The research, entitled “Adjunctive yoga v. health education for persistent major depression: a randomized controlled trial,” has been published in Psychological Medicine. The research was led by Lisa Uebelacker, PhD, a research psychologist in the Psychosocial Research Department at Butler Hospital, a Care New England hospital, and an associate professor of psychiatry and human behavior at The Warren Alpert Medical School of Brown University. The team also included Gary Epstein-Lubow, MD; Ana M. Abrantes, PhD; Audrey Tyrka, MD, PhD; Brandon A. Gaudiano, PhD; and Ivan W. Miller III, PhD, of Butler Hospital and the Warren Alpert Medical School; Geoffrey Tremont, PhD and Tanya Tran of Rhode Island Hospital and the Warren Alpert Medical School; Tom Gillette of Eyes of the World Yoga; and David Strong of the University of California, San Diego.

    “The purpose of this study was to examine whether hatha yoga is effective for treating depression when used in addition to antidepressant medication,” explained Dr. Uebelacker. “We did not see statistically significant differences between hatha yoga and a control group (health education) at 10 weeks, however, when we examined outcomes over a period of time including the three and six months after yoga classes ended, we found yoga was superior to health education in alleviating depression symptoms.”

    According to Dr. Uebelacker, this is the largest study of yoga for depression to date. The team enrolled individuals with current or recent major depression who were receiving antidepressant medication and continued to have clinically significant depression symptoms. Participants were randomized into two groups – those who participated in a hatha yoga class and a control group who took part in a health education class. The intervention phase lasted 10 weeks and participants were followed for six months afterward.

    “We hypothesized that yoga participants would show lower depression severity over time as assessed by the Quick Inventory of Depression Symptomatology (QIDS), as well as better social and role functioning, better general health perceptions and physical functioning, and less physical pain relative to the control group,” said Dr. Uebelacker. “We found that yoga did indeed have an impact on depression symptoms.”


  3. Study finds link between kids’ routines, ability to regulate emotions, and weight

    May 9, 2017 by Ashley

    From the Ohio State University press release:

    Family structure including regular bedtimes, mealtimes and limited screen time appear to be linked to better emotional health in preschoolers, and that might lower the chances of obesity later, a new study suggests.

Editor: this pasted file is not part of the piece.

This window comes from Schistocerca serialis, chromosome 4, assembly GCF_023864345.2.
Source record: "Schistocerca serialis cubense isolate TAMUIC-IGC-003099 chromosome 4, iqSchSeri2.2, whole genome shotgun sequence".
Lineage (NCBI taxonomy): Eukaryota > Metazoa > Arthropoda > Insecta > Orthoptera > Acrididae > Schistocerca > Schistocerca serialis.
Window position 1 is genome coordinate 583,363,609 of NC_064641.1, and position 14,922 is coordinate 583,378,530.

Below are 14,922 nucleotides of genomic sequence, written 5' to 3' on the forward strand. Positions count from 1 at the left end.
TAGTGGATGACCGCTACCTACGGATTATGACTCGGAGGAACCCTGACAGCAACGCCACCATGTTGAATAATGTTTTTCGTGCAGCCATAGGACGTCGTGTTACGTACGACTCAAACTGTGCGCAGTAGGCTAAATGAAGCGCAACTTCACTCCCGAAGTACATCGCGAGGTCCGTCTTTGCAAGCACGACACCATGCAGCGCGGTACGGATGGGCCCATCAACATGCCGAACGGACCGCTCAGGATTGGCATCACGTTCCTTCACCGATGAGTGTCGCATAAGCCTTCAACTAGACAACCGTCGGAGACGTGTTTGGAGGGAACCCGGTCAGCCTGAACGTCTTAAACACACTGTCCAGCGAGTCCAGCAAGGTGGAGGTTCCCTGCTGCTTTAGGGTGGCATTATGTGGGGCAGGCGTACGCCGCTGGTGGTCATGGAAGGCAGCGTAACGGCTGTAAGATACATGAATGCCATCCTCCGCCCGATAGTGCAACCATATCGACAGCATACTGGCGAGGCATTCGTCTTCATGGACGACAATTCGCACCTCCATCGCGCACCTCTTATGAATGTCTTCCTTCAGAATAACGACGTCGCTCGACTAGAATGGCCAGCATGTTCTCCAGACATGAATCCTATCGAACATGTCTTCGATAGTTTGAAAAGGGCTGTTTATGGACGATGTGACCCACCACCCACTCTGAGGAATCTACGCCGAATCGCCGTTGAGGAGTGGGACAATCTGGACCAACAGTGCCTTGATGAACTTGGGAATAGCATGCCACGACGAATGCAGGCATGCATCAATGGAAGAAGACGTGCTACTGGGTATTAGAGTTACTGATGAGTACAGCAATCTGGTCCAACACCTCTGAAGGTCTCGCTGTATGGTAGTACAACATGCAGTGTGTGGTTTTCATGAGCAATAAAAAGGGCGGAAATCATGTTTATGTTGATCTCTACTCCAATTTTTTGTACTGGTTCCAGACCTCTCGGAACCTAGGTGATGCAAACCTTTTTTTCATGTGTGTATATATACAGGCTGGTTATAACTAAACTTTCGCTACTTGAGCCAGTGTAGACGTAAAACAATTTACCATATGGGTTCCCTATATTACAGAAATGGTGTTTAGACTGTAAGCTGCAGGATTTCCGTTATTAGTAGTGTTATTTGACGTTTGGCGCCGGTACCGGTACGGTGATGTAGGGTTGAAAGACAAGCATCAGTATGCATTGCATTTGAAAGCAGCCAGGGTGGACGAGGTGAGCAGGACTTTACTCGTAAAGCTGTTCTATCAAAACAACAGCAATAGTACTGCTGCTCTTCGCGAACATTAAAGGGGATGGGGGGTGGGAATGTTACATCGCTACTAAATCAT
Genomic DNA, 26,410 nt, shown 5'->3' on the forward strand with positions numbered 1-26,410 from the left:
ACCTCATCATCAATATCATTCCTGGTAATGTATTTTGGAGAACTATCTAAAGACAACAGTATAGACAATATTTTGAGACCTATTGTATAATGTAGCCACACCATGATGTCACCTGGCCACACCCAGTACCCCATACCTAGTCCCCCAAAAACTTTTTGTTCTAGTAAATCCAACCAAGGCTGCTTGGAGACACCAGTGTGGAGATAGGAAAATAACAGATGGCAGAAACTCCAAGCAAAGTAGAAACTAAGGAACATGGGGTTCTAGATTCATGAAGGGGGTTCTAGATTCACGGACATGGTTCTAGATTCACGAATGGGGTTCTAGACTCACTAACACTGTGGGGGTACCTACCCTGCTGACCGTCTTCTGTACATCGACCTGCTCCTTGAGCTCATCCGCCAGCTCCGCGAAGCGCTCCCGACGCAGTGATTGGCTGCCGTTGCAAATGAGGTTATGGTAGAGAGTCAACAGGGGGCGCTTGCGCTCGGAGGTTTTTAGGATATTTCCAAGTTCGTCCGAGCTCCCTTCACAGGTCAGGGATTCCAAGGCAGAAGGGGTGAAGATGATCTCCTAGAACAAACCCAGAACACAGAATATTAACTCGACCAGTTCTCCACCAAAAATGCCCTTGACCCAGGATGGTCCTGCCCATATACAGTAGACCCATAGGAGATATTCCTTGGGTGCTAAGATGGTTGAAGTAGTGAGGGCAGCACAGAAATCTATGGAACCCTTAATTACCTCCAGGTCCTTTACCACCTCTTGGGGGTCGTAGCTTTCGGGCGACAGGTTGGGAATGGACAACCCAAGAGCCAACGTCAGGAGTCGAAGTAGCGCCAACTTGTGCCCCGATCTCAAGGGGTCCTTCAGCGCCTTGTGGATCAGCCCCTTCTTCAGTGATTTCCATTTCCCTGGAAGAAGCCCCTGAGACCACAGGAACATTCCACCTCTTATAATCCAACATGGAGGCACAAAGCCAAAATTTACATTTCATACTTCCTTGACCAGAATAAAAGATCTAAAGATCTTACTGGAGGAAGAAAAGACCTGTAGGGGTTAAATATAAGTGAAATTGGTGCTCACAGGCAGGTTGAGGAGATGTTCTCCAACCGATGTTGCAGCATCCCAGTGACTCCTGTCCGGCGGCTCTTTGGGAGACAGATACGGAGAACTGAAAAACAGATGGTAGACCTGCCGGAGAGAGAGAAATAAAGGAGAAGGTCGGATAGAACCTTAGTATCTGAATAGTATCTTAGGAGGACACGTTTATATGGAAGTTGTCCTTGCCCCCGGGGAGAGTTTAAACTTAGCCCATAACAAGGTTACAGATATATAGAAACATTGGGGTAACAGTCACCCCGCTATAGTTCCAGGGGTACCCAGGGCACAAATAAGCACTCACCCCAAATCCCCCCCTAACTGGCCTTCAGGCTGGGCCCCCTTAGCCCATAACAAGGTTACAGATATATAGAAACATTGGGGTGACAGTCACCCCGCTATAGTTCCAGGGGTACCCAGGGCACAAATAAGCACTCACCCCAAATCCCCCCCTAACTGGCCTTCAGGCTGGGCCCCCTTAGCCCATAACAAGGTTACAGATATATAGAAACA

“This study provides more evidence that routines for preschool-aged children are associated with their healthy development and could reduce the likelihood that these children will be obese,” said lead author Sarah Anderson of The Ohio State University.

    The study — the first to look at the connections between early childhood routines and self-regulation and their potential association with weight problems in the pre-teen years — appears in the International Journal of Obesity.

    Researchers evaluated three household routines when children were 3 years old: regular bedtime, regular mealtime and whether or not parents limited television and video watching to an hour or less daily. Then they compared those to parents’ reports of two aspects of children’s self-regulation at that same age.

    Lastly, they investigated how the routines and self-regulation worked together to impact obesity at age 11, defined based on international criteria. (The U.S. criteria for childhood obesity is set lower and would have included more children.)

    The research included 10,955 children who are part of the Millennium Cohort Study, a long-term study of a diverse population of children born in the United Kingdom from September of 2000 to January of 2002. At age 3, 41 percent of children always had a regular bedtime, 47 percent always had a regular mealtime and 23 percent were limited to an hour or less daily of TV and videos. At age 11, about 6 percent were obese.

    All three household routines were associated with better emotional self-regulation — a measure based on parents’ responses to questions such as how easily the child becomes frustrated or over-excited. Those children with greater emotional dysregulation were more likely to be obese later.